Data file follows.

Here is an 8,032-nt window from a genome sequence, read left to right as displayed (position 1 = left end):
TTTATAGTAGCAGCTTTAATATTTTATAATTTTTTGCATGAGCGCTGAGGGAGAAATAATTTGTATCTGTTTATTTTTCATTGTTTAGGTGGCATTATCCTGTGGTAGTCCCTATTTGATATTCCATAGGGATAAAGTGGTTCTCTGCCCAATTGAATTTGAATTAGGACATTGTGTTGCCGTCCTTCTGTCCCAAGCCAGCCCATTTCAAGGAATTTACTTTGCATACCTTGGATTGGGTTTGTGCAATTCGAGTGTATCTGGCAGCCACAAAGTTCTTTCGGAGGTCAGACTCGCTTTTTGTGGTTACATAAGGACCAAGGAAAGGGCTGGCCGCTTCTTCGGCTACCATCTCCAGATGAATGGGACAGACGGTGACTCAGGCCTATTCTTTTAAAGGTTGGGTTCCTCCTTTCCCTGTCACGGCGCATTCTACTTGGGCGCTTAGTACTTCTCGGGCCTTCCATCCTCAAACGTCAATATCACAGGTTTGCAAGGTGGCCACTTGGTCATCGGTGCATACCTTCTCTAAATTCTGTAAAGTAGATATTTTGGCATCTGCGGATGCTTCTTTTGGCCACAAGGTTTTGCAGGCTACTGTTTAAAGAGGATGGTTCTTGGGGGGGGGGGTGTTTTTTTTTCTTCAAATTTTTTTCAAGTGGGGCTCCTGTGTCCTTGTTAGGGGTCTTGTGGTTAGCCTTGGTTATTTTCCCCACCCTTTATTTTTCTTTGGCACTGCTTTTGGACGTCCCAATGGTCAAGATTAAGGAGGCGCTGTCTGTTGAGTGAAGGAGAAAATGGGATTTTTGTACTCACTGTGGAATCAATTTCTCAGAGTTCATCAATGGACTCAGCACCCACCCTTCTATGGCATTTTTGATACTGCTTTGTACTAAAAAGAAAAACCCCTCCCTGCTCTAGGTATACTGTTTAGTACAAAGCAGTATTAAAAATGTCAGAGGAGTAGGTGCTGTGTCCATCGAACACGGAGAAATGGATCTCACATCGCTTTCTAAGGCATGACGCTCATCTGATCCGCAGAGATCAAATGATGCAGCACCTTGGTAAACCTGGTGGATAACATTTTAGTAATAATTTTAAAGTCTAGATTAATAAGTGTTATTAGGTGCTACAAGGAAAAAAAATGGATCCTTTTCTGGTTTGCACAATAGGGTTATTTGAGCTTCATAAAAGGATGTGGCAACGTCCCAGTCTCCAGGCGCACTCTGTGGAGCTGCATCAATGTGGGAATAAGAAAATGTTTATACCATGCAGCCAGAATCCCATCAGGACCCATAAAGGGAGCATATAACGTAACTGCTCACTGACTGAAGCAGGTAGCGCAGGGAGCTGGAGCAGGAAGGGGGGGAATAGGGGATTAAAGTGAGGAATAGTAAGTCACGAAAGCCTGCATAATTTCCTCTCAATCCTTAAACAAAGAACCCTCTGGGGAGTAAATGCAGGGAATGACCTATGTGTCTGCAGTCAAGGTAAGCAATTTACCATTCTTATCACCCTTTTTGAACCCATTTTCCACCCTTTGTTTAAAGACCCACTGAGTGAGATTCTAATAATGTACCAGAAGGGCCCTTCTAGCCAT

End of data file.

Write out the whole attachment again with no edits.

Here is an 8,032-nt window from a genome sequence, read left to right as displayed (position 1 = left end):
TTTATAGTAGCAGCTTTAATATTTTATAATTTTTTGCATGAGCGCTGAGGGAGAAATAATTTGTATCTGTTTATTTTTCATTGTTTAGGTGGCATTATCCTGTGGTAGTCCCTATTTGATATTCCATAGGGATAAAGTGGTTCTCTGCCCAATTGAATTTGAATTAGGACATTGTGTTGCCGTCCTTCTGTCCCAAGCCAGCCCATTTCAAGGAATTTACTTTGCATACCTTGGATTGGGTTTGTGCAATTCGAGTGTATCTGGCAGCCACAAAGTTCTTTCGGAGGTCAGACTCGCTTTTTGTGGTTACATAAGGACCAAGGAAAGGGCTGGCCGCTTCTTCGGCTACCATCTCCAGATGAATGGGACAGACGGTGACTCAGGCCTATTCTTTTAAAGGTTGGGTTCCTCCTTTCCCTGTCACGGCGCATTCTACTTGGGCGCTTAGTACTTCTCGGGCCTTCCATCCTCAAACGTCAATATCACAGGTTTGCAAGGTGGCCACTTGGTCATCGGTGCATACCTTCTCTAAATTCTGTAAAGTAGATATTTTGGCATCTGCGGATGCTTCTTTTGGCCACAAGGTTTTGCAGGCTACTGTTTAAAGAGGATGGTTCTTGGGGGGGGGGGTGTTTTTTTTTCTTCAAATTTTTTTCAAGTGGGGCTCCTGTGTCCTTGTTAGGGGTCTTGTGGTTAGCCTTGGTTATTTTCCCCACCCTTTATTTTTCTTTGGCACTGCTTTTGGACGTCCCAATGGTCAAGATTAAGGAGGCGCTGTCTGTTGAGTGAAGGAGAAAATGGGATTTTTGTACTCACTGTGGAATCAATTTCTCAGAGTTCATCAATGGACTCAGCACCCACCCTTCTATGGCATTTTTGATACTGCTTTGTACTAAAAAGAAAAACCCCTCCCTGCTCTAGGTATACTGTTTAGTACAAAGCAGTATTAAAAATGTCAGAGGAGTAGGTGCTGTGTCCATCGAACACGGAGAAATGGATCTCACATCGCTTTCTAAGGCATGACGCTCATCTGATCCGCAGAGATCAAATGATGCAGCACCTTGGTAAACCTGGTGGATAACATTTTAGTAATAATTTTAAAGTCTAGATTAATAAGTGTTATTAGGTGCTACAAGGAAAAAAAATGGATCCTTTTCTGGTTTGCACAATAGGGTTATTTGAGCTTCATAAAAGGATGTGGCAACGTCCCAGTCTCCAGGCGCACTCTGTGGAGCTGCATCAATGTGGGAATAAGAAAATGTTTATACCATGCAGCCAGAATCCCATCAGGACCCATAAAGGGAGCATATAACGTAACTGCTCACTGACTGAAGCAGGTAGCGCAGGGAGCTGGAGCAGGAAGGGGGGGAATAGGGGATTAAAGTGAGGAATAGTAAGTCACGAAAGCCTGCATAATTTCCTCTCAATCCTTAAACAAAGAACCCTCTGGGGAGTAAATGCAGGGAATGACCTATGTGTCTGCAGTCAAGGTAAGCAATTTACCATTCTTATCACCCTTTTTGAACCCATTTTCCACCCTTTGTTTAAAGACCCACTGAGTGAGATTCTAATAATGTACCAGAAGGGCCCTTCTAGCCAT